It’s always a great feeling when you succeed in matching the hatch: you determine exactly what the fish are feeding on, manage to find a fly that closely resembles it and start catching fish. Often times this is how fly fishing goes. However, there are times when none of the logical patterns seem to work and instead, a fly that represents nothing the fish are currently feeding on seems to work best. It might be an Elk Hair Caddis when there are no caddis on the water, or it might be an attractor pattern. The Patriot is a good example of the latter on many northern Michigan rivers.
I got out again Friday morning before work. There weren’t many bugs early morning, so I started fishing wet flies. When that was unproductive, I moved on to nymphs and later tried streamers. Fishing was slow, with little more than a couple missed hits on the wet flies.
As the sun came up and the temperature began rising, I started seeing a bunch of these:
The water was very clear, but I wasn’t really seeing any rises. Since the sub-surface patterns weren’t doing particularly well for me, I figured I may as well try some Trico dry flies. A couple refusals (from some very small fish) was about all the action I had with these. Despite the hatches, fish simply weren’t feeding on Tricos, at least not on the surface.
I went back to wet flies, again with no real success. Mind you, my supply of wets was less than ideal, with only a couple unweighted patterns tied on standard dry fly hooks. I don’t think I was getting the fly down far enough. I could have added some weight to my line, but I just didn’t have much confidence in these flies.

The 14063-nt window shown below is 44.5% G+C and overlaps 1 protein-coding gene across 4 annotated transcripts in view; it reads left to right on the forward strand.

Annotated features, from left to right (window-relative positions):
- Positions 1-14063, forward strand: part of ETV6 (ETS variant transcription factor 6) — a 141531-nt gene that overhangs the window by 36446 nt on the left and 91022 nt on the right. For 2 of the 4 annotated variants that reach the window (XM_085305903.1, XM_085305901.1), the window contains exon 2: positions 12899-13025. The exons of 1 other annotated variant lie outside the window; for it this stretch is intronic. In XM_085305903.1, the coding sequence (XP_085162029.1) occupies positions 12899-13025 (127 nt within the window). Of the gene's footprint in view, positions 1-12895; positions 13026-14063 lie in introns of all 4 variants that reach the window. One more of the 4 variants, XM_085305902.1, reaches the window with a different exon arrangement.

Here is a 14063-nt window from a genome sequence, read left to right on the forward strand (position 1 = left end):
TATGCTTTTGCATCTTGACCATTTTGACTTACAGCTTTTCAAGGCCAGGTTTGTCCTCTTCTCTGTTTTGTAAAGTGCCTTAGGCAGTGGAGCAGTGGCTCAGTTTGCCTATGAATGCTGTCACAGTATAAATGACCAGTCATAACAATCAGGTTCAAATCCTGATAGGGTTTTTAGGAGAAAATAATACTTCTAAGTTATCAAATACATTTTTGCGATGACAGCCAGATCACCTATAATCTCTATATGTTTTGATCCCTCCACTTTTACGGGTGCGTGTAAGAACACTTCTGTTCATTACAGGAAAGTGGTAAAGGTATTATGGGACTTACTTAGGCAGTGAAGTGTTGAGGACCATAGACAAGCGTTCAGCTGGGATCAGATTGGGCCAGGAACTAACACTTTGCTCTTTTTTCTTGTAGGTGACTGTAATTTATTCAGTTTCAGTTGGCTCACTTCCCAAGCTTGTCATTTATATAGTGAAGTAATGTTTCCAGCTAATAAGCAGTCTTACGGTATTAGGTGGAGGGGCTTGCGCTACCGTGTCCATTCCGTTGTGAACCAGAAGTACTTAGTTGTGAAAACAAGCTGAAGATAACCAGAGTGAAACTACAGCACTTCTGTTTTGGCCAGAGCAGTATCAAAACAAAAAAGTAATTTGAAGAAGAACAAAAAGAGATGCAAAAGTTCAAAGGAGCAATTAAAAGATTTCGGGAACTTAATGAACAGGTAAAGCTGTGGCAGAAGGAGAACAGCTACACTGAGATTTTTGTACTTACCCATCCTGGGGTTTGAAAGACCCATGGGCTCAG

There was still no surface activity, but I decided to tie on another (larger) dry fly: one of my historically most successful attractor patterns for this river, a Red Humpy. I had only one left and on top of being a pretty bad tie, it was also quite beat up. A few casts in and I caught my first fish of the morning: a tiny brown trout. Shortly after, I caught a couple more small browns.
The first few fish were all 6″ or less, so assuming that my Humpy was only managing to fool the young dumb fish, I switched back to a Trico. I figured, maybe the dry fly action was just now picking up and matching the hatch would get me into some better fish now. Well, it didn’t… the Trico continued to be ineffective.
Before switching back to my Humpy, I tried a few other flies to rule out the possibility of the Humpy not being the reason for my previous luck: a Stimulator, Caddis, BWO and a Partidge and Red. I caught nothing on these flies, but after tying the Humpy back on, I was into more fish almost immediately.
As I waded downstream (further from the access point), the fish began increasing in size. A couple more 6″ fish, then some in the 8-10″ range.
It was getting late and the sun was now high in the sky. I was pretty happy with the outcome of the morning and the fact that I managed to figure things out and land a few decent trout. I started to wade a bit more quickly down river towards the next exit point, still drifting my fly through some of the better looking water. That’s when this good looking brown trout gulped up my Humpy:
I caught this fish midstream in some pretty shallow riffles, full sun and no cover nearby. Needless to say, I was not expecting it! I had 6x tippet on and he got into some pretty fast water, but I managed to get him to the net to wrap up another great trip.
So, why a Red Humpy? I remember my reason for deciding to start tying and fishing it on this river many years ago. My dad’s friend PJ introduced me to the Humpy and I liked how durable the fly was and how well it floated. My theory was that since the Isonychia Bicolor (Slate/Mahogany Dun) is so common on the this river almost all season long, a Humpy tied in red around size 12 might work as a rough imitation. I can’t really say whether this is the key to its success here, but I guess it’s a theory. Or, it might simply come down confidence. Everyone has their favourite go-to fly for a particular river and for me, this is it.